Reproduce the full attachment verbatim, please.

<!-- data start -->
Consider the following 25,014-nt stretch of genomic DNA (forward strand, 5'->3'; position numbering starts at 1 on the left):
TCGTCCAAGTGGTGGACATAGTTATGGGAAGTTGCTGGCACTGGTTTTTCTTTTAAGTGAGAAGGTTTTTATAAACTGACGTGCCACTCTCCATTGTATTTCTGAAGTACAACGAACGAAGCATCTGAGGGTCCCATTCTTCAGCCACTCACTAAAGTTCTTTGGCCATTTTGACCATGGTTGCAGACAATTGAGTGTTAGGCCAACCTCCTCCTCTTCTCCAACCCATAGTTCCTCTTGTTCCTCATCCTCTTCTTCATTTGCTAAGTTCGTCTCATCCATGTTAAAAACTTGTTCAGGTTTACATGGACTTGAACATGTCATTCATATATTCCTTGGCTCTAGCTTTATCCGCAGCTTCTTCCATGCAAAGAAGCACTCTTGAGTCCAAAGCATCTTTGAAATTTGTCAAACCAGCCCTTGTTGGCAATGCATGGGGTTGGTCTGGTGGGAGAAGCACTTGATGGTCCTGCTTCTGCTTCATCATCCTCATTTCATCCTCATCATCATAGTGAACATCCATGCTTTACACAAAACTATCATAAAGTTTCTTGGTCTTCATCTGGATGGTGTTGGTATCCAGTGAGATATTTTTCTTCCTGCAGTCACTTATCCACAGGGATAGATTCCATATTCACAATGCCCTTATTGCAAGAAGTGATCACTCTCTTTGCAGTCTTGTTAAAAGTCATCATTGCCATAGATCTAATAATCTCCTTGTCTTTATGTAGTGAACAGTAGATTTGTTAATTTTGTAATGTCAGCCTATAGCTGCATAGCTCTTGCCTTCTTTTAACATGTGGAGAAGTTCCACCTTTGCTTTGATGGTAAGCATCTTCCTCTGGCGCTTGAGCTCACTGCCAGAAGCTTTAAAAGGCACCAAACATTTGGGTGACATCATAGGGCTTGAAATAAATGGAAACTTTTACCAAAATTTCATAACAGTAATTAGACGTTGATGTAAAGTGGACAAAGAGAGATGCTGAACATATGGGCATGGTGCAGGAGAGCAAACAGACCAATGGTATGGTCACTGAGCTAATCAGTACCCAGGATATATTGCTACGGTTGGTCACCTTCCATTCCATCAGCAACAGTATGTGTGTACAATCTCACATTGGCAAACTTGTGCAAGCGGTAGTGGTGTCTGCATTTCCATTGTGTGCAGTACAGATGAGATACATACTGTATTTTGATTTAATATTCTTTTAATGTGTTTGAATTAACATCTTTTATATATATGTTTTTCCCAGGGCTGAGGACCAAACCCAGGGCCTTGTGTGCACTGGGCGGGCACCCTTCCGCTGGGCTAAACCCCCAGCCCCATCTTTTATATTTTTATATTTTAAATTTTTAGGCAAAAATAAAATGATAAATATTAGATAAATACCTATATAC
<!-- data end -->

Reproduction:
Consider the following 25,014-nt stretch of genomic DNA (forward strand, 5'->3'; position numbering starts at 1 on the left):
TCGTCCAAGTGGTGGACATAGTTATGGGAAGTTGCTGGCACTGGTTTTTCTTTTAAGTGAGAAGGTTTTTATAAACTGACGTGCCACTCTCCATTGTATTTCTGAAGTACAACGAACGAAGCATCTGAGGGTCCCATTCTTCAGCCACTCACTAAAGTTCTTTGGCCATTTTGACCATGGTTGCAGACAATTGAGTGTTAGGCCAACCTCCTCCTCTTCTCCAACCCATAGTTCCTCTTGTTCCTCATCCTCTTCTTCATTTGCTAAGTTCGTCTCATCCATGTTAAAAACTTGTTCAGGTTTACATGGACTTGAACATGTCATTCATATATTCCTTGGCTCTAGCTTTATCCGCAGCTTCTTCCATGCAAAGAAGCACTCTTGAGTCCAAAGCATCTTTGAAATTTGTCAAACCAGCCCTTGTTGGCAATGCATGGGGTTGGTCTGGTGGGAGAAGCACTTGATGGTCCTGCTTCTGCTTCATCATCCTCATTTCATCCTCATCATCATAGTGAACATCCATGCTTTACACAAAACTATCATAAAGTTTCTTGGTCTTCATCTGGATGGTGTTGGTATCCAGTGAGATATTTTTCTTCCTGCAGTCACTTATCCACAGGGATAGATTCCATATTCACAATGCCCTTATTGCAAGAAGTGATCACTCTCTTTGCAGTCTTGTTAAAAGTCATCATTGCCATAGATCTAATAATCTCCTTGTCTTTATGTAGTGAACAGTAGATTTGTTAATTTTGTAATGTCAGCCTATAGCTGCATAGCTCTTGCCTTCTTTTAACATGTGGAGAAGTTCCACCTTTGCTTTGATGGTAAGCATCTTCCTCTGGCGCTTGAGCTCACTGCCAGAAGCTTTAAAAGGCACCAAACATTTGGGTGACATCATAGGGCTTGAAATAAATGGAAACTTTTACCAAAATTTCATAACAGTAATTAGACGTTGATGTAAAGTGGACAAAGAGAGATGCTGAACATATGGGCATGGTGCAGGAGAGCAAACAGACCAATGGTATGGTCACTGAGCTAATCAGTACCCAGGATATATTGCTACGGTTGGTCACCTTCCATTCCATCAGCAACAGTATGTGTGTACAATCTCACATTGGCAAACTTGTGCAAGCGGTAGTGGTGTCTGCATTTCCATTGTGTGCAGTACAGATGAGATACATACTGTATTTTGATTTAATATTCTTTTAATGTGTTTGAATTAACATCTTTTATATATATGTTTTTCCCAGGGCTGAGGACCAAACCCAGGGCCTTGTGTGCACTGGGCGGGCACCCTTCCGCTGGGCTAAACCCCCAGCCCCATCTTTTATATTTTTATATTTTAAATTTTTAGGCAAAAATAAAATGATAAATATTAGATAAATACCTATATAC